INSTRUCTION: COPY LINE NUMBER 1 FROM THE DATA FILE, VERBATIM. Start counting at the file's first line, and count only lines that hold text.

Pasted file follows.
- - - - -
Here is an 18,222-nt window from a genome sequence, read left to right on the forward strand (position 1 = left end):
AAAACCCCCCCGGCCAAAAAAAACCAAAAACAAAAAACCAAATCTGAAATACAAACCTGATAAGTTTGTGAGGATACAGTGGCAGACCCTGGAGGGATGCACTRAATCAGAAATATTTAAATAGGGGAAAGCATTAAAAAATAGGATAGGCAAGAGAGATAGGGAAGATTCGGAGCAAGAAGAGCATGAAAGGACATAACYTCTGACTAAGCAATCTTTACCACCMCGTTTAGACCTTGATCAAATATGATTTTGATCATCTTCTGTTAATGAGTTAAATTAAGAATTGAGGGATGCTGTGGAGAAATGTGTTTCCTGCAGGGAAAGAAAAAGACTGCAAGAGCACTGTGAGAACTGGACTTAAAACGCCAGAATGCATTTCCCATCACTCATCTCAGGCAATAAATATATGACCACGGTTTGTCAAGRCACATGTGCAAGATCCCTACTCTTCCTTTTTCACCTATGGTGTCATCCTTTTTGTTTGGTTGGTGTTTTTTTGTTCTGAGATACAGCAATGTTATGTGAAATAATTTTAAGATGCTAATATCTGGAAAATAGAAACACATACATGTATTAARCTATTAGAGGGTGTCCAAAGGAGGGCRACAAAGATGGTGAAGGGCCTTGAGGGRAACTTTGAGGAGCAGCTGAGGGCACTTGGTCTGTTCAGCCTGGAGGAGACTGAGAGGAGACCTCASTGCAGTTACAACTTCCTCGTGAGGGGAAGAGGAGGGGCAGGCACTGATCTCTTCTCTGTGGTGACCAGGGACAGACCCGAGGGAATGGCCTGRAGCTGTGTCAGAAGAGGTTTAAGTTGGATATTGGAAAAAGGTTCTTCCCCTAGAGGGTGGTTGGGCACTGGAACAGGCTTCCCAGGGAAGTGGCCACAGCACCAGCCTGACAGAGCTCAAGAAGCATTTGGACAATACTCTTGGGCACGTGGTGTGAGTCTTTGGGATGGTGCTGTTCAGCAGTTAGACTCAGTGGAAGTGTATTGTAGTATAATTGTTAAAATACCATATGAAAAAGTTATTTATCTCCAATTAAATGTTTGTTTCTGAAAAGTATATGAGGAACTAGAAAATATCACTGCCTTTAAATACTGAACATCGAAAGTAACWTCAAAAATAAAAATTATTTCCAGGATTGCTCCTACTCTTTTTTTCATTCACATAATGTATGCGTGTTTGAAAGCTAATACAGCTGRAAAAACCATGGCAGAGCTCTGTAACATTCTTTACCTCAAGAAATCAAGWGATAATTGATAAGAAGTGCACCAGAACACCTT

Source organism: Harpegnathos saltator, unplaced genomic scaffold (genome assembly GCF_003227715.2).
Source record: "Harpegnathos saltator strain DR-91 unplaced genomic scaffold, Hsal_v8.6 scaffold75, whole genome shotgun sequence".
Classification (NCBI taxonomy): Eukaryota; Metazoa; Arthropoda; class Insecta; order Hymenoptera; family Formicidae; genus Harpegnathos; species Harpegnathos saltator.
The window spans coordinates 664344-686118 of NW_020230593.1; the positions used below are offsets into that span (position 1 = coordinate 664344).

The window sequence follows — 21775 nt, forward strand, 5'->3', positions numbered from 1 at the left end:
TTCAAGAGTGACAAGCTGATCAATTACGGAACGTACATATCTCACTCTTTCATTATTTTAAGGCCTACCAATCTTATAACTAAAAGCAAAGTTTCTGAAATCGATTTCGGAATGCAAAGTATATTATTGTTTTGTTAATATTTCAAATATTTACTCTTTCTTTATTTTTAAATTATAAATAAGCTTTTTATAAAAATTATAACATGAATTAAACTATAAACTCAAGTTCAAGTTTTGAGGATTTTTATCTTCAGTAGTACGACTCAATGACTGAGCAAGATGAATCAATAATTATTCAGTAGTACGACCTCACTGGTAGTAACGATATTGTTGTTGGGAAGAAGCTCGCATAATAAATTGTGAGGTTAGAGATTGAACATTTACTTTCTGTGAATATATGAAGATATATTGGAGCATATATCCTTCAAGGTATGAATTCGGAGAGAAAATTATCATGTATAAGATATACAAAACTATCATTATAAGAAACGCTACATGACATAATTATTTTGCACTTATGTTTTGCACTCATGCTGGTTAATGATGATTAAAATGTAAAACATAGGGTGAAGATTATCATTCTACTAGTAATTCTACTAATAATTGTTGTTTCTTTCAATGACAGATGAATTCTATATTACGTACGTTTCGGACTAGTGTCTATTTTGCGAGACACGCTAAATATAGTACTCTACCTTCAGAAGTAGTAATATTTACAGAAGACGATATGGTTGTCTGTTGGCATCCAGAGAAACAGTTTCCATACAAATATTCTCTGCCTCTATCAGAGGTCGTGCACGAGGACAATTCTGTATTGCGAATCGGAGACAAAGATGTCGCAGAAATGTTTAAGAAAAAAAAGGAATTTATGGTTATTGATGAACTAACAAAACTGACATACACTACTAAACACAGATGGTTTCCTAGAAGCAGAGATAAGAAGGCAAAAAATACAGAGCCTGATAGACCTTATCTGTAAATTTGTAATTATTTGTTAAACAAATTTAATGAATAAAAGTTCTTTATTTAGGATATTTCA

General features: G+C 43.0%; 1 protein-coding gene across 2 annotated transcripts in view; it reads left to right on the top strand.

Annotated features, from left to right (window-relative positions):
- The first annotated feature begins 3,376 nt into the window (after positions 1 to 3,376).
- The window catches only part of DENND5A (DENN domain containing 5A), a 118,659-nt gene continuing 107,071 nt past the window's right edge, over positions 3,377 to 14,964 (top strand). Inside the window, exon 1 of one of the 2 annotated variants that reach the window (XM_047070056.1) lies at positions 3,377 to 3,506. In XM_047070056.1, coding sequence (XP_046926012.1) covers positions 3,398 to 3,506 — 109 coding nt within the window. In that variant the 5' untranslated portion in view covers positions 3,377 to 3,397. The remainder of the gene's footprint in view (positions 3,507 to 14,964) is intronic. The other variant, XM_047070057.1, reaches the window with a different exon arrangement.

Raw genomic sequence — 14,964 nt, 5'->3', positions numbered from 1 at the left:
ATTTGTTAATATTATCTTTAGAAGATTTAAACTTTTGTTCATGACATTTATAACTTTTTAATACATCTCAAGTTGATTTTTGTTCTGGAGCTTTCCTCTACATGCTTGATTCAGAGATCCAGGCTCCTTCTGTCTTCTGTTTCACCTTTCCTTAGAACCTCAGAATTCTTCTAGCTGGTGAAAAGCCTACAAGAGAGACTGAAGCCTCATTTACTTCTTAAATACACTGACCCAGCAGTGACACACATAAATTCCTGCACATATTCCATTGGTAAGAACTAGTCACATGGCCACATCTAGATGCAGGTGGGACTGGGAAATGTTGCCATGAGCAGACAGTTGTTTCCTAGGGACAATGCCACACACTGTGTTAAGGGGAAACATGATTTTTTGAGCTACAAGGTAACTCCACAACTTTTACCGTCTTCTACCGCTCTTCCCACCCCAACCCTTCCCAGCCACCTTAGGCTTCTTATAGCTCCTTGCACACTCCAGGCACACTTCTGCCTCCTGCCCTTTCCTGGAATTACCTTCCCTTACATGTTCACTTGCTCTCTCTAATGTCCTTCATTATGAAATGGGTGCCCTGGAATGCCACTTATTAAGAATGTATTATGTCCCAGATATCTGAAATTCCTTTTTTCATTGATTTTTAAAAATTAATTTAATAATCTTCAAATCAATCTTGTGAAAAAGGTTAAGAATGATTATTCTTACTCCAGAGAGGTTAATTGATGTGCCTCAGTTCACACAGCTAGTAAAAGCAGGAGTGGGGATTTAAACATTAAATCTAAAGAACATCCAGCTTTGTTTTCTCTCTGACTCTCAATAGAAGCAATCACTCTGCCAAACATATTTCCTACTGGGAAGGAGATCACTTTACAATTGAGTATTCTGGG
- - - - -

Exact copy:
Here is an 18,222-nt window from a genome sequence, read left to right on the forward strand (position 1 = left end):